“What will surprise people are the insights behind the well-known facade of ancient Egypt, behind the image that everyone has of the pharaohs, Tutankhamun’s mask and the pyramids.

Hieroglyphs were pictures but they conveyed concepts in as sophisticated a manner as Greek or Latin script, he said. Filled with metaphor and symbolism, they reveal life through the eyes of the ancient Egyptians.

Tales of shipwreck and wonder, first-hand descriptions of battles and natural disasters, songs and satires make up the anthology, titled Writings from Ancient Egypt.

In translating them, he said, he was struck by human emotions to which people could relate today.

The literary fiction includes The Tale of the Shipwrecked Sailor, a story of triumph over adversity that Wilkinson describes as “a miniature masterpiece”. It is about a magical island ruled by a giant snake – his body “fashioned in gold, his eyebrows in real lapis lazuli” – who shares his own tragedy in encouraging a shipwrecked sailor to face his predicament.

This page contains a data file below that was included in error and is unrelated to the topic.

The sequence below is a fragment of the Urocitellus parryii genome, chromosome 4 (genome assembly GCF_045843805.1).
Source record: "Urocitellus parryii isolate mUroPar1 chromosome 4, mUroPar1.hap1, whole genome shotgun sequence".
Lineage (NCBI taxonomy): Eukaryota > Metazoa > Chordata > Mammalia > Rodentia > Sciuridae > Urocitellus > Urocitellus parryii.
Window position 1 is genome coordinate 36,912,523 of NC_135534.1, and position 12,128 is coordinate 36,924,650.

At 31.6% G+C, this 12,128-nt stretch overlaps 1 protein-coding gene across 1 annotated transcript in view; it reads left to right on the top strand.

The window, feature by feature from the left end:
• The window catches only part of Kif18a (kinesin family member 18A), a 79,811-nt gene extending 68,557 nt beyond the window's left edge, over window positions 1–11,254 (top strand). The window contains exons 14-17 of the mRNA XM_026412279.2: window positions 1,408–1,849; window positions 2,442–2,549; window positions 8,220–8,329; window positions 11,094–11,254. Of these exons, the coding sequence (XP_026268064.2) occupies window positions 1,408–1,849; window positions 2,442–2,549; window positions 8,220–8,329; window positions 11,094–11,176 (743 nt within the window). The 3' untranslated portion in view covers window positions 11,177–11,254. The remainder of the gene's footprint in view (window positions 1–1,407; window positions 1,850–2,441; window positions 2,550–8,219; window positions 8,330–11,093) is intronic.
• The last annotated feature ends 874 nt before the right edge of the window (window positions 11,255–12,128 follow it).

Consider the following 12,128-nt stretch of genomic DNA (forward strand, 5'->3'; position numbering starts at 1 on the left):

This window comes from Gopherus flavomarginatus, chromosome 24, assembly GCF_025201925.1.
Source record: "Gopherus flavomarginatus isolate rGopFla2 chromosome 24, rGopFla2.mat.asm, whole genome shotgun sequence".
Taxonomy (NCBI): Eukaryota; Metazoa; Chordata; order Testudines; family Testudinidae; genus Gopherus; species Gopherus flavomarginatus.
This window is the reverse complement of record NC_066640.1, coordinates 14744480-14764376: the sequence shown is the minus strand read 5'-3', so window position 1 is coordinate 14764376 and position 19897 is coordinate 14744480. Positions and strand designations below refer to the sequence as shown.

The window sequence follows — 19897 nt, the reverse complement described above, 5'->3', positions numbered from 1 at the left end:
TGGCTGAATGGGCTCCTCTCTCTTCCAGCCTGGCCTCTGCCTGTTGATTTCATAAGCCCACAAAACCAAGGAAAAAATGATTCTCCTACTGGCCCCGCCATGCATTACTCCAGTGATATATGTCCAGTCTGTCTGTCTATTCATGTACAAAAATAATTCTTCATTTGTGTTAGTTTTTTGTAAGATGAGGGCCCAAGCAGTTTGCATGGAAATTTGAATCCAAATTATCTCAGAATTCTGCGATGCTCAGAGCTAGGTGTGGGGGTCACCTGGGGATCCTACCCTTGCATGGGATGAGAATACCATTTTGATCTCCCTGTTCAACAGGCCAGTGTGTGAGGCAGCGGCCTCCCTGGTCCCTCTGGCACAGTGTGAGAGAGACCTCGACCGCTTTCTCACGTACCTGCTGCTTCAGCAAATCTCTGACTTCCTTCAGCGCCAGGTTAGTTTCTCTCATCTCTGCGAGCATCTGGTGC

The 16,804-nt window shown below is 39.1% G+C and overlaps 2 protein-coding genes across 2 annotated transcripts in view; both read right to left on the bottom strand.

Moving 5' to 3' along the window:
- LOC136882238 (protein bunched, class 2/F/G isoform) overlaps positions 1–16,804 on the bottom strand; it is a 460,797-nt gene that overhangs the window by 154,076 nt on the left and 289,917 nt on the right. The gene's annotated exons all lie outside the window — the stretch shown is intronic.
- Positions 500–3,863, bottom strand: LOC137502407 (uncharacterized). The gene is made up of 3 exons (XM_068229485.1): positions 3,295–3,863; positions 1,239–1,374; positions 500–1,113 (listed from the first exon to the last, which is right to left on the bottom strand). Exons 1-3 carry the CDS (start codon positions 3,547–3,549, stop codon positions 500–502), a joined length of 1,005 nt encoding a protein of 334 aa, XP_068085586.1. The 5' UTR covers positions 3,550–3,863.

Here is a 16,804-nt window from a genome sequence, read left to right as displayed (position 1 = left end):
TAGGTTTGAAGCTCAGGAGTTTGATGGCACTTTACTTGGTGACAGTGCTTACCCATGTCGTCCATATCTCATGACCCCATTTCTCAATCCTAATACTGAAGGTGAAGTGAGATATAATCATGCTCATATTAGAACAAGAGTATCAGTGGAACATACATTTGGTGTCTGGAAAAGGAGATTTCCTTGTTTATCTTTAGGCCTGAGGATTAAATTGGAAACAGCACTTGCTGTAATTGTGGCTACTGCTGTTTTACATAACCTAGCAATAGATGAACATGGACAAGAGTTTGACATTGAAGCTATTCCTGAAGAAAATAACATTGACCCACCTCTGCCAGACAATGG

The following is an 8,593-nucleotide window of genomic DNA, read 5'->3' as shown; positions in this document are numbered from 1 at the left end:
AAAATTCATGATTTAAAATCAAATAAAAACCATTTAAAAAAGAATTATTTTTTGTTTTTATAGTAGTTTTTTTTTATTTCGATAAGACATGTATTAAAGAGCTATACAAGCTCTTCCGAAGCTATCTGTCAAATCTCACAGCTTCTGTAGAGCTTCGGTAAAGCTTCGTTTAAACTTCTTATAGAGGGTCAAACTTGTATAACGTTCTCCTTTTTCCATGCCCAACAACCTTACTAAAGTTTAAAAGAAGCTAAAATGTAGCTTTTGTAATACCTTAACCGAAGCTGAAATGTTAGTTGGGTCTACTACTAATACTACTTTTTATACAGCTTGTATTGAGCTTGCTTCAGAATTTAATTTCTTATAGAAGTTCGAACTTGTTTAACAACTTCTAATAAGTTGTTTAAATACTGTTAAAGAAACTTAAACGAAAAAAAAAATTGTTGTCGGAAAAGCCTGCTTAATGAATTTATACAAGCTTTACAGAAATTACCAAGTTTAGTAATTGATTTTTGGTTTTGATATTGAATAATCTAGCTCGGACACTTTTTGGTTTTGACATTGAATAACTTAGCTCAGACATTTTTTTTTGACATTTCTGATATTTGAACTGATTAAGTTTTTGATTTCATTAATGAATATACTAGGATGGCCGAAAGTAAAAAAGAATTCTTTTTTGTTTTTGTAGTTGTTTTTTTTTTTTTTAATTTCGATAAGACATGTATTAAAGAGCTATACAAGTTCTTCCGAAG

“I was here with my brothers and my children ... we totaled 75 snakes ... Then a star fell and they were consumed in flames ... If you are brave and your heart is strong, you will embrace your children, you will kiss your wife and you will see your house,” it reads.

Letters written by a farmer called Heqanakht date from 1930BC but reflect modern concerns, from land management to grain quality. He writes to his steward:

“Be extra dutiful in cultivating. Watch out that my barley-seed is guarded.”

Turning to domestic matters, he sends greetings to his son Sneferu, his “pride and joy, a thousand times, a million times”, and urges the steward to stop the housemaid bullying his wife:

“You are the one who lets her do bad things to my wife … Enough of it!”